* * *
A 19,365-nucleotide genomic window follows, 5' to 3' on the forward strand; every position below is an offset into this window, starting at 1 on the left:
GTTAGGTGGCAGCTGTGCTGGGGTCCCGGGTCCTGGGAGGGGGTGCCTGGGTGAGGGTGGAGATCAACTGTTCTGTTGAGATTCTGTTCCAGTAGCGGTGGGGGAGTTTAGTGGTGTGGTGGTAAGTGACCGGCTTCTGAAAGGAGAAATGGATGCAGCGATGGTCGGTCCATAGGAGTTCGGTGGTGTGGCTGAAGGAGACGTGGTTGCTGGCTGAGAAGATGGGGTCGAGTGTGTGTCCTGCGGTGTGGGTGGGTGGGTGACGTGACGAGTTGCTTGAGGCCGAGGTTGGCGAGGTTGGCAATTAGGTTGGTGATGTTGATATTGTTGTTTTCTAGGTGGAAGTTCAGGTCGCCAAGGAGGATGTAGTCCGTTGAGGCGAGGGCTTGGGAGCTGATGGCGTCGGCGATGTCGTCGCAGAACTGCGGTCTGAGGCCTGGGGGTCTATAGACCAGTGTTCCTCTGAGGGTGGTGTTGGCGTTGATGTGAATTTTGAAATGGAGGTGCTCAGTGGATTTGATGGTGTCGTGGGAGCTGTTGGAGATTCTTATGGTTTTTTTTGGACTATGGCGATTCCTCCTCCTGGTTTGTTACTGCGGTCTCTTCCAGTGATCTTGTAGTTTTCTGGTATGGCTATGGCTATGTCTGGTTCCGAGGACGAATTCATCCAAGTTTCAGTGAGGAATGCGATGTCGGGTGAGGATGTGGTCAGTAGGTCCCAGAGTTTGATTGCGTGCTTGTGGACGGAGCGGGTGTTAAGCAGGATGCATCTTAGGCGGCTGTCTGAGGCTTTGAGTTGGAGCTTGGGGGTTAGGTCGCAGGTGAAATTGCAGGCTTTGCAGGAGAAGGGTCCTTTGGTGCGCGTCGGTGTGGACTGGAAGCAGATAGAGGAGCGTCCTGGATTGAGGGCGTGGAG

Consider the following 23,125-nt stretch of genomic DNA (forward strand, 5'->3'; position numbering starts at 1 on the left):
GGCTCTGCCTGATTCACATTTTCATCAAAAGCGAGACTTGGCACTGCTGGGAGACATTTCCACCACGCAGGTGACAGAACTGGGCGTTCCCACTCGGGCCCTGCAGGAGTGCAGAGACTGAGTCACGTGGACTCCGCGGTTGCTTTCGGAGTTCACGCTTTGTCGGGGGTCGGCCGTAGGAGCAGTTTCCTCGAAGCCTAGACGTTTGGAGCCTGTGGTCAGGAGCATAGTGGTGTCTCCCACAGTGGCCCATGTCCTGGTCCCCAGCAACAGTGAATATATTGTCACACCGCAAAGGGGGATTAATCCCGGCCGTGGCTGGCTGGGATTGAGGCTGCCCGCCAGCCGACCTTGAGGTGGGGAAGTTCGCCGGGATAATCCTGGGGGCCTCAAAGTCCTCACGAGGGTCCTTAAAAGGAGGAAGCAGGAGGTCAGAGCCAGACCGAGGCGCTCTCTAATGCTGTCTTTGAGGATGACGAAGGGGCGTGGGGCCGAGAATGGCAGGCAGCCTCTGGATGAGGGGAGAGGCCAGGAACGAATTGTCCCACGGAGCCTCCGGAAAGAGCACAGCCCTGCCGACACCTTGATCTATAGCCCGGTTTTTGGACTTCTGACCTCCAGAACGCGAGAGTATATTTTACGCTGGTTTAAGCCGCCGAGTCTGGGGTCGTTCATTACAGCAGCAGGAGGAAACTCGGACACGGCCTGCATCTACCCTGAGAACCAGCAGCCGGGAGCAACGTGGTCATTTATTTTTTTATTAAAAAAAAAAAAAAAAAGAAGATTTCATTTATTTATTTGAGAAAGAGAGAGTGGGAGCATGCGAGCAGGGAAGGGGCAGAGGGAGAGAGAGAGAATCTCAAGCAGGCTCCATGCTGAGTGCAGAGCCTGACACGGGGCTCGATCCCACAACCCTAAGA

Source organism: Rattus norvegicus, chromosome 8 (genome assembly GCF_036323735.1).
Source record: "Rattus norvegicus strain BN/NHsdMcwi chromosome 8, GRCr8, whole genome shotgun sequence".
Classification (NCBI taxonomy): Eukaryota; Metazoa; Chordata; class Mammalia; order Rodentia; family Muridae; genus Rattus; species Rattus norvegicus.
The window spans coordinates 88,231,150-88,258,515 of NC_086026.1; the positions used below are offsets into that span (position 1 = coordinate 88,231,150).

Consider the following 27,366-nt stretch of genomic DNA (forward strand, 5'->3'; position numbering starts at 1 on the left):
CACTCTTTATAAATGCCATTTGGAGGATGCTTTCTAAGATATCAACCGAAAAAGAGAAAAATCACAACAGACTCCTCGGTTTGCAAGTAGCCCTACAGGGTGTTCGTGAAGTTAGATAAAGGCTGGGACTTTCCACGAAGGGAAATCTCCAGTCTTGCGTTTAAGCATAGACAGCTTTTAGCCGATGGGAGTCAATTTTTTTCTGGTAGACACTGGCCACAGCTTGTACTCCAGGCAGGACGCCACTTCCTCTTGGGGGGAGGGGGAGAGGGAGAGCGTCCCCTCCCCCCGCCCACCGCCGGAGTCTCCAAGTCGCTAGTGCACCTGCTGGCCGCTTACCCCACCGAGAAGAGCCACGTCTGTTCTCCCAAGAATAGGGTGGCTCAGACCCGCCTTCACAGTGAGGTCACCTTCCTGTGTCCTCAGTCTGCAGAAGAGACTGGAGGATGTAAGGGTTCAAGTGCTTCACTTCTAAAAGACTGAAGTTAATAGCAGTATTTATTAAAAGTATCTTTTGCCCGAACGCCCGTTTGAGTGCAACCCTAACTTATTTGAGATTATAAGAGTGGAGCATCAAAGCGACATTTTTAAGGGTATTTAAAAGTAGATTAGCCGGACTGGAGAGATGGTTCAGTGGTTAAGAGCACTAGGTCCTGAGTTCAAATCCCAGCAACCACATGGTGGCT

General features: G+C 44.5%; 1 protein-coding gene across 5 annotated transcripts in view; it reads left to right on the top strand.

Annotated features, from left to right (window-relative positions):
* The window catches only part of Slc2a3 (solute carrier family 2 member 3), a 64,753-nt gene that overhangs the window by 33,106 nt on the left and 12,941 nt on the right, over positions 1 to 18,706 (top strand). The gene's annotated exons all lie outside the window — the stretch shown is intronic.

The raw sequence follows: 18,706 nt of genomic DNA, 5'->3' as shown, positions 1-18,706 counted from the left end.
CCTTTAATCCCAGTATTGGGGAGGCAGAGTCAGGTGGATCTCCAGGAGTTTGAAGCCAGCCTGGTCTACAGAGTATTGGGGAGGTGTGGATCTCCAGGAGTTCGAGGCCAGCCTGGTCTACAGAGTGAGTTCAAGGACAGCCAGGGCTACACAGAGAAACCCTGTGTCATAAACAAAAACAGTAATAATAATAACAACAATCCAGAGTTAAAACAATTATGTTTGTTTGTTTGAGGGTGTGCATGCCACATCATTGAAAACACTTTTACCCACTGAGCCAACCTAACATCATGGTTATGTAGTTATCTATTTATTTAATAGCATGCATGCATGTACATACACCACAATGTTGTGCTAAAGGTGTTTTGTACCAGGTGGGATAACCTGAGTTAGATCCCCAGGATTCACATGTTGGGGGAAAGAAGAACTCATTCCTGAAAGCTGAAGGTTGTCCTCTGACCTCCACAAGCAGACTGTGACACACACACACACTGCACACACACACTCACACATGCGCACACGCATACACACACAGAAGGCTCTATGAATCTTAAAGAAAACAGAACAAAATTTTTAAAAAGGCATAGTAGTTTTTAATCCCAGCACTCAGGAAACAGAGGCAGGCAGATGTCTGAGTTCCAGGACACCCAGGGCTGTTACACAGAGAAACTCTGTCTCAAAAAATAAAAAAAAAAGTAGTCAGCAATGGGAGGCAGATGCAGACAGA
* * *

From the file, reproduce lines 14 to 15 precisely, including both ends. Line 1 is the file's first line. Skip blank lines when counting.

The raw sequence follows: 18,706 nt of genomic DNA, 5'->3' as shown, positions 1-18,706 counted from the left end.
CCTTTAATCCCAGTATTGGGGAGGCAGAGTCAGGTGGATCTCCAGGAGTTTGAAGCCAGCCTGGTCTACAGAGTATTGGGGAGGTGTGGATCTCCAGGAGTTCGAGGCCAGCCTGGTCTACAGAGTGAGTTCAAGGACAGCCAGGGCTACACAGAGAAACCCTGTGTCATAAACAAAAACAGTAATAATAATAACAACAATCCAGAGTTAAAACAATTATGTTTGTTTGTTTGAGGGTGTGCATGCCACATCATTGAAAACACTTTTACCCACTGAGCCAACCTAACATCATGGTTATGTAGTTATCTATTTATTTAATAGCATGCATGCATGTACATACACCACAATGTTGTGCTAAAGGTGTTTTGTACCAGGTGGGATAACCTGAGTTAGATCCCCAGGATTCACATGTTGGGGGAAAGAAGAACTCATTCCTGAAAGCTGAAGGTTGTCCTCTGACCTCCACAAGCAGACTGTGACACACACACACACTGCACACACACACTCACACATGCGCACACGCATACACACACAGAAGGCTCTATGAATCTTAAAGAAAACAGAACAAAATTTTTAAAAAGGCATAGTAGTTTTTAATCCCAGCACTCAGGAAACAGAGGCAGGCAGATGTCTGAGTTCCAGGACACCCAGGGCTGTTACACAGAGAAACTCTGTCTCAAAAAATAAAAAAAAAAGTAGTCAGCAATGGGAGGCAGATGCAGACAGA